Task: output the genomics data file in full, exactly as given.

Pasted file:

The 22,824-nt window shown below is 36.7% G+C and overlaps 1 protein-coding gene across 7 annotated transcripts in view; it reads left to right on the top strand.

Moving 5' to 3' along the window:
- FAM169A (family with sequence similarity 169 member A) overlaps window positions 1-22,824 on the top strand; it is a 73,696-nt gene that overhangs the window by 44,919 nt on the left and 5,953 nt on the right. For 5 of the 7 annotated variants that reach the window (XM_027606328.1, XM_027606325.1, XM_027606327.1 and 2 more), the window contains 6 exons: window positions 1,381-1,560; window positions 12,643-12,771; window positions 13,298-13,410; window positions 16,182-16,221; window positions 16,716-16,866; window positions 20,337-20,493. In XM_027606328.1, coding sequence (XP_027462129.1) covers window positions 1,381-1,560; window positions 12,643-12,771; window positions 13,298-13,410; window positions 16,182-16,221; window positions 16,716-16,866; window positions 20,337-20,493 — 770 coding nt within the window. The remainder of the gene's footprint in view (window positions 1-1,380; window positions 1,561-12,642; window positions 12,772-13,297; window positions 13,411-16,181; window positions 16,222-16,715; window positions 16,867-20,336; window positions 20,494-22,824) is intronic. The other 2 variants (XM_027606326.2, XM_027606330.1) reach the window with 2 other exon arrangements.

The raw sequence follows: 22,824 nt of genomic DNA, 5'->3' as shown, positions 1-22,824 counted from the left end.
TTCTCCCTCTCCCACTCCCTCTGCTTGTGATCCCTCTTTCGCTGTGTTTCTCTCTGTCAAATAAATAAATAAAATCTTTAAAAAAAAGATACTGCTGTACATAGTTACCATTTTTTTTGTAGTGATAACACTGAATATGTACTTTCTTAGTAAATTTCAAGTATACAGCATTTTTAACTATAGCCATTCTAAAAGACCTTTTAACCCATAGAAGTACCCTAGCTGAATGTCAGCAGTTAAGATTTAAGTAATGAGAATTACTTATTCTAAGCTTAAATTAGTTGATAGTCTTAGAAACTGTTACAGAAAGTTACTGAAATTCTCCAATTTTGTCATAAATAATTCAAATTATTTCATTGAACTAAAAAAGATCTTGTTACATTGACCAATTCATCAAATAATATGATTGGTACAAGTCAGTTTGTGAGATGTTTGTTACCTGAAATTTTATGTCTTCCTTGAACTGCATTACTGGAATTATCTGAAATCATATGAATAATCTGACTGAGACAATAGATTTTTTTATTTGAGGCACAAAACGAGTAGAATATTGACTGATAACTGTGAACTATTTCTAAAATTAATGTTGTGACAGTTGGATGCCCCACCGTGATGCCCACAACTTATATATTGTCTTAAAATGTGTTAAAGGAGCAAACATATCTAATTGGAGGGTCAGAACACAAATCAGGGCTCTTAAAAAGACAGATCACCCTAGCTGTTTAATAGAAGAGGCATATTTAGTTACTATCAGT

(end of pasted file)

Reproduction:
The 22,824-nt window shown below is 36.7% G+C and overlaps 1 protein-coding gene across 7 annotated transcripts in view; it reads left to right on the top strand.

Moving 5' to 3' along the window:
- FAM169A (family with sequence similarity 169 member A) overlaps window positions 1-22,824 on the top strand; it is a 73,696-nt gene that overhangs the window by 44,919 nt on the left and 5,953 nt on the right. For 5 of the 7 annotated variants that reach the window (XM_027606328.1, XM_027606325.1, XM_027606327.1 and 2 more), the window contains 6 exons: window positions 1,381-1,560; window positions 12,643-12,771; window positions 13,298-13,410; window positions 16,182-16,221; window positions 16,716-16,866; window positions 20,337-20,493. In XM_027606328.1, coding sequence (XP_027462129.1) covers window positions 1,381-1,560; window positions 12,643-12,771; window positions 13,298-13,410; window positions 16,182-16,221; window positions 16,716-16,866; window positions 20,337-20,493 — 770 coding nt within the window. The remainder of the gene's footprint in view (window positions 1-1,380; window positions 1,561-12,642; window positions 12,772-13,297; window positions 13,411-16,181; window positions 16,222-16,715; window positions 16,867-20,336; window positions 20,494-22,824) is intronic. The other 2 variants (XM_027606326.2, XM_027606330.1) reach the window with 2 other exon arrangements.

The raw sequence follows: 22,824 nt of genomic DNA, 5'->3' as shown, positions 1-22,824 counted from the left end.
TTCTCCCTCTCCCACTCCCTCTGCTTGTGATCCCTCTTTCGCTGTGTTTCTCTCTGTCAAATAAATAAATAAAATCTTTAAAAAAAAGATACTGCTGTACATAGTTACCATTTTTTTTGTAGTGATAACACTGAATATGTACTTTCTTAGTAAATTTCAAGTATACAGCATTTTTAACTATAGCCATTCTAAAAGACCTTTTAACCCATAGAAGTACCCTAGCTGAATGTCAGCAGTTAAGATTTAAGTAATGAGAATTACTTATTCTAAGCTTAAATTAGTTGATAGTCTTAGAAACTGTTACAGAAAGTTACTGAAATTCTCCAATTTTGTCATAAATAATTCAAATTATTTCATTGAACTAAAAAAGATCTTGTTACATTGACCAATTCATCAAATAATATGATTGGTACAAGTCAGTTTGTGAGATGTTTGTTACCTGAAATTTTATGTCTTCCTTGAACTGCATTACTGGAATTATCTGAAATCATATGAATAATCTGACTGAGACAATAGATTTTTTTATTTGAGGCACAAAACGAGTAGAATATTGACTGATAACTGTGAACTATTTCTAAAATTAATGTTGTGACAGTTGGATGCCCCACCGTGATGCCCACAACTTATATATTGTCTTAAAATGTGTTAAAGGAGCAAACATATCTAATTGGAGGGTCAGAACACAAATCAGGGCTCTTAAAAAGACAGATCACCCTAGCTGTTTAATAGAAGAGGCATATTTAGTTACTATCAGT